ESTES PARK, Colo. (CBS4) – An increase in illegal campfires in a popular hiking, camping, picnicking and sightseeing area has officials concerned as the Labor Day holiday weekend gets underway.
Since September 24, Rocky Mountain National Park firefighters have had to fight four illegal camp fires that escaped and could easily have gotten out of control, park rangers said Friday.
Each fire was set by people camping illegally in the park. Two threatened hard-to-reach backcountry areas near Fern Lake and Ouzel Lake. Two others were set along Fall River Road, just 100 yards from the roadway.
“It’s very concerning to us as park managers,” said Kyle Patterson, public affairs officer for Rocky Mountain National Park.
Though Colorado has been mostly spared from devastating wildfires this year, rangers say vegetation that grew bountifully during spring’s heavy rains is now drying out, becoming fuel for fires to expand.
Year-round fire restrictions exist within Rocky Mountain National Park to protect its natural lands. Campfires may only be set at designated campgrounds and some picnic areas throughout the park, and must be contained within a campfire ring.
“We want it to be in the front country rather than people having campfires in the backcountry where it has a lot more potential to spread,” Patterson said.
To have several close calls with illegal fires within a 10-day span is raising concerns among park managers. In each case, Patterson says, visitors discovered the fires and notified park management. Some of the fire sites appeared to have been doused with water, likely by illegal campers hoping to cover their tracks. But the water did not do enough to suppress the fires and stop them from smoldering. Each fire was contained before it grew larger than a 1/4 acre, but had the potential to threaten lives and property.
“Many people might not realize the magnitude of what can happen,” Patterson said.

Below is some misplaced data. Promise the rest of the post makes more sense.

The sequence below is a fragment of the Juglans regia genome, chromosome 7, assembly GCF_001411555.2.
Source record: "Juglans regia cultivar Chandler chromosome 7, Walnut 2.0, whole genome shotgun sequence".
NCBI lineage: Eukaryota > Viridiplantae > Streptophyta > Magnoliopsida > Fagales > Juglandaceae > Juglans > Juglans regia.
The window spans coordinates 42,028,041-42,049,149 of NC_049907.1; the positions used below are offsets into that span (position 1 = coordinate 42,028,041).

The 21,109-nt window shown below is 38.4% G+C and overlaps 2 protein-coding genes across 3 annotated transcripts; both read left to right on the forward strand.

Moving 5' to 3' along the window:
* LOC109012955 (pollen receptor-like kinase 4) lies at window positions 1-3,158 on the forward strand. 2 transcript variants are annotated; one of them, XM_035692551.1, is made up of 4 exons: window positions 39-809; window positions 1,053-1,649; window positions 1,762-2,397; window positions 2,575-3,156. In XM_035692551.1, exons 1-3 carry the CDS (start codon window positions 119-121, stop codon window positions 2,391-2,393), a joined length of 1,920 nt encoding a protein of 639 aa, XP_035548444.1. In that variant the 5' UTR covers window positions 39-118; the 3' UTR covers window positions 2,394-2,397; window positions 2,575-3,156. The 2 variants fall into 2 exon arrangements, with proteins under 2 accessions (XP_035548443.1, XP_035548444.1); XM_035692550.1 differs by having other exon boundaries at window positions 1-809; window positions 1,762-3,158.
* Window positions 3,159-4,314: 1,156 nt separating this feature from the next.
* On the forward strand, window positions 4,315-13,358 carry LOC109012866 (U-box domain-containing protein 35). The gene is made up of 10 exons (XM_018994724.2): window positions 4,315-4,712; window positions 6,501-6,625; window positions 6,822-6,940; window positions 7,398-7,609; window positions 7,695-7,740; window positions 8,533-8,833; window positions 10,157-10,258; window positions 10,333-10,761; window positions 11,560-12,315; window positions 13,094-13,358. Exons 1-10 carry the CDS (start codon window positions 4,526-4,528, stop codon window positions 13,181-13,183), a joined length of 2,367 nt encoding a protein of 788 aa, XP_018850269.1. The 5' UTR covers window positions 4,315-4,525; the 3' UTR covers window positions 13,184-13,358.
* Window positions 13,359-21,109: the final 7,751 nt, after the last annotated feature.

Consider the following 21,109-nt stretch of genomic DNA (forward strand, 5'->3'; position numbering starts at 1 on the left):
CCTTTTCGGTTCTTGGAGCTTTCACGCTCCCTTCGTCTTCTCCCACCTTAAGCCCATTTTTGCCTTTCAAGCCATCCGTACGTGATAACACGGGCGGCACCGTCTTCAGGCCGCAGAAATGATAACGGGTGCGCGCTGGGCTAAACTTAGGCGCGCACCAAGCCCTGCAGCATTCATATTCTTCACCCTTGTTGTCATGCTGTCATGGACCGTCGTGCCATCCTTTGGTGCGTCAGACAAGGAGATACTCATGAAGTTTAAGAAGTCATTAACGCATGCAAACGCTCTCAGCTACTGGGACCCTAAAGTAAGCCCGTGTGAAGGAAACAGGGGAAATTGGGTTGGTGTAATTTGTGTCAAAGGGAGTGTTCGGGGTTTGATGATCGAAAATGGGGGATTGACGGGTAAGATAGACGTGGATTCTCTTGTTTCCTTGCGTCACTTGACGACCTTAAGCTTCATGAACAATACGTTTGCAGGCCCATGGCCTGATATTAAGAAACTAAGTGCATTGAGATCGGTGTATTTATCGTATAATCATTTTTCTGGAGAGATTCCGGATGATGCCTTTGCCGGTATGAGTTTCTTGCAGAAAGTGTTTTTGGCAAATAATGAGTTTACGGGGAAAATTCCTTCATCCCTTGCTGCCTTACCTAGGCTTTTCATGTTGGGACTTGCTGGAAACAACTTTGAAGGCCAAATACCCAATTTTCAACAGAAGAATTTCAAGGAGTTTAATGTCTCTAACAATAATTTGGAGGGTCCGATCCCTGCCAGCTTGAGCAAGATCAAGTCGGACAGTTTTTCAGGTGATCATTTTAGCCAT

In 2012, an illegal campfire sparked the Fern Lake blaze, which forced the evacuation of parts of Estes Park, burned 3,000 acres, and cost more than $6 million to clean up. The fire began on October 6, 2012 and was not considered fully extinguished until the following summer.
Fighting such fires started by illegal camping, even when they are relatively small in size, can be extremely dangerous and challenging, says Mike Lewelling, the park’s fire management officer.
“We have very, very remote backcountry,” Lewelling said.
Reaching and mopping up the recent fire set at Ouzel Lake took firefighters most of a day, including a 10-mile round trip hike, while carrying 25-pound chainsaws and 45-pound backpacks filled with two days’ worth of food and water. To make sure the recent Fern Lake fire was completely out, firefighters camped at the site overnight.
“The logistics of it is pretty tough,” Lewelling said.
The pine beetle epidemic has also made circumstances more life-threatening for crews. Lewelling cited instances of dead, dried out trees, ravaged by the insect, falling on top of and killing firefighters as they hiked through remote regions, trying to reach fires.
“The pine beetles have definitely made a change in how we approach fire in the park,” Lewelling said. “Now we have to think about the safety of the firefighters just walking through the woods.”
He says he’s now faced with the difficult decision of assessing that additional risk every time he considers whether to send crews in to check out a report of a fire.
Park rangers are reminding visitors to pay attention to restrictions, and notify them if they smell smoke outside a designated area. Especially in the back country, a hiker or backpacker may be the first person to spot a problem and get help.